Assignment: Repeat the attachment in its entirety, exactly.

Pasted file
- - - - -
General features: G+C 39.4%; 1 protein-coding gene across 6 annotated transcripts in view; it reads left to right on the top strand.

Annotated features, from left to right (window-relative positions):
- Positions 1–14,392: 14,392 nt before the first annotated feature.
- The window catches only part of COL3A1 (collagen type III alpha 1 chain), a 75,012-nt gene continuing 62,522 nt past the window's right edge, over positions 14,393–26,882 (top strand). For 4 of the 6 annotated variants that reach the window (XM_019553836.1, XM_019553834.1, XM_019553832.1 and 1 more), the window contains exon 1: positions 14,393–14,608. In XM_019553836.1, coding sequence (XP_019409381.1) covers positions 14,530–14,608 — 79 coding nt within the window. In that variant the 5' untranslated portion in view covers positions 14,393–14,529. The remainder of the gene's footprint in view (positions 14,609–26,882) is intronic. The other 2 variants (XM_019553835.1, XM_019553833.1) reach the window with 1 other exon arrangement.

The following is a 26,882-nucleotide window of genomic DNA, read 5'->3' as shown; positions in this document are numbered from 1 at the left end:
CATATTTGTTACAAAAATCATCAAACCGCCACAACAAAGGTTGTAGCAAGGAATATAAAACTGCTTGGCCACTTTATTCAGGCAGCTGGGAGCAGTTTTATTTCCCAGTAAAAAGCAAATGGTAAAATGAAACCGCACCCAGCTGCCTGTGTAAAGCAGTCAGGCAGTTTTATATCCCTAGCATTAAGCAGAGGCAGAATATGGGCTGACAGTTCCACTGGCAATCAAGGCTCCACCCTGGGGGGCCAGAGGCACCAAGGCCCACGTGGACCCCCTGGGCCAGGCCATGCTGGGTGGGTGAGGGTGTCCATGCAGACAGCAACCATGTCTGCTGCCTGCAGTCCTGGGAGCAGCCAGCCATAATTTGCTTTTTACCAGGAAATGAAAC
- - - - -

General features: G+C 39.4%; 1 protein-coding gene across 6 annotated transcripts in view; it reads left to right on the top strand.

Annotated features, from left to right (window-relative positions):
- Positions 1–14,392: 14,392 nt before the first annotated feature.
- The window catches only part of COL3A1 (collagen type III alpha 1 chain), a 75,012-nt gene continuing 62,522 nt past the window's right edge, over positions 14,393–26,882 (top strand). For 4 of the 6 annotated variants that reach the window (XM_019553836.1, XM_019553834.1, XM_019553832.1 and 1 more), the window contains exon 1: positions 14,393–14,608. In XM_019553836.1, coding sequence (XP_019409381.1) covers positions 14,530–14,608 — 79 coding nt within the window. In that variant the 5' untranslated portion in view covers positions 14,393–14,529. The remainder of the gene's footprint in view (positions 14,609–26,882) is intronic. The other 2 variants (XM_019553835.1, XM_019553833.1) reach the window with 1 other exon arrangement.

The following is a 26,882-nucleotide window of genomic DNA, read 5'->3' as shown; positions in this document are numbered from 1 at the left end:
CATATTTGTTACAAAAATCATCAAACCGCCACAACAAAGGTTGTAGCAAGGAATATAAAACTGCTTGGCCACTTTATTCAGGCAGCTGGGAGCAGTTTTATTTCCCAGTAAAAAGCAAATGGTAAAATGAAACCGCACCCAGCTGCCTGTGTAAAGCAGTCAGGCAGTTTTATATCCCTAGCATTAAGCAGAGGCAGAATATGGGCTGACAGTTCCACTGGCAATCAAGGCTCCACCCTGGGGGGCCAGAGGCACCAAGGCCCACGTGGACCCCCTGGGCCAGGCCATGCTGGGTGGGTGAGGGTGTCCATGCAGACAGCAACCATGTCTGCTGCCTGCAGTCCTGGGAGCAGCCAGCCATAATTTGCTTTTTACCAGGAAATGAAAC